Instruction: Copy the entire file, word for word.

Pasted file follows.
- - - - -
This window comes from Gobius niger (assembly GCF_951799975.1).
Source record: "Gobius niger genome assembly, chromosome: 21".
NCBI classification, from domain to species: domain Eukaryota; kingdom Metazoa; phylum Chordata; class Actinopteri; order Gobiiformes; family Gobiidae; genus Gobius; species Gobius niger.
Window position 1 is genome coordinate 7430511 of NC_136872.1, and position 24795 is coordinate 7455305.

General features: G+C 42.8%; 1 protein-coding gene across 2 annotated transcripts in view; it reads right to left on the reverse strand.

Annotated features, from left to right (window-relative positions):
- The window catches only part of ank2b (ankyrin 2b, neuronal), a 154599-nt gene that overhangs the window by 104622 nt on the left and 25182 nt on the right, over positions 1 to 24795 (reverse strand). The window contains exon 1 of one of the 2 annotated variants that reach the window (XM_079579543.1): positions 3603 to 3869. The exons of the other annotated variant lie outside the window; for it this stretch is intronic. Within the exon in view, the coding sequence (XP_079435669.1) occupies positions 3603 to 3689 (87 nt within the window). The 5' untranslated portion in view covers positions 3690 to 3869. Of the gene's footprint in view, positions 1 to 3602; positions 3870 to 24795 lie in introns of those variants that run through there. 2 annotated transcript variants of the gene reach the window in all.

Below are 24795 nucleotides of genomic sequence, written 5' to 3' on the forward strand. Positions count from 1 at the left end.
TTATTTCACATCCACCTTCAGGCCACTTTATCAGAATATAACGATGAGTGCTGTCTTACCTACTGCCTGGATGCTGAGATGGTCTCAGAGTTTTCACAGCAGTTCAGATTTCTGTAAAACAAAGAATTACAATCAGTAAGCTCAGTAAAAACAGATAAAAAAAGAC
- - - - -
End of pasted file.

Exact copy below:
This window comes from Gobius niger (assembly GCF_951799975.1).
Source record: "Gobius niger genome assembly, chromosome: 21".
NCBI classification, from domain to species: domain Eukaryota; kingdom Metazoa; phylum Chordata; class Actinopteri; order Gobiiformes; family Gobiidae; genus Gobius; species Gobius niger.
Window position 1 is genome coordinate 7430511 of NC_136872.1, and position 24795 is coordinate 7455305.

General features: G+C 42.8%; 1 protein-coding gene across 2 annotated transcripts in view; it reads right to left on the reverse strand.

Annotated features, from left to right (window-relative positions):
- The window catches only part of ank2b (ankyrin 2b, neuronal), a 154599-nt gene that overhangs the window by 104622 nt on the left and 25182 nt on the right, over positions 1 to 24795 (reverse strand). The window contains exon 1 of one of the 2 annotated variants that reach the window (XM_079579543.1): positions 3603 to 3869. The exons of the other annotated variant lie outside the window; for it this stretch is intronic. Within the exon in view, the coding sequence (XP_079435669.1) occupies positions 3603 to 3689 (87 nt within the window). The 5' untranslated portion in view covers positions 3690 to 3869. Of the gene's footprint in view, positions 1 to 3602; positions 3870 to 24795 lie in introns of those variants that run through there. 2 annotated transcript variants of the gene reach the window in all.

Below are 24795 nucleotides of genomic sequence, written 5' to 3' on the forward strand. Positions count from 1 at the left end.
TTATTTCACATCCACCTTCAGGCCACTTTATCAGAATATAACGATGAGTGCTGTCTTACCTACTGCCTGGATGCTGAGATGGTCTCAGAGTTTTCACAGCAGTTCAGATTTCTGTAAAACAAAGAATTACAATCAGTAAGCTCAGTAAAAACAGATAAAAAAAGAC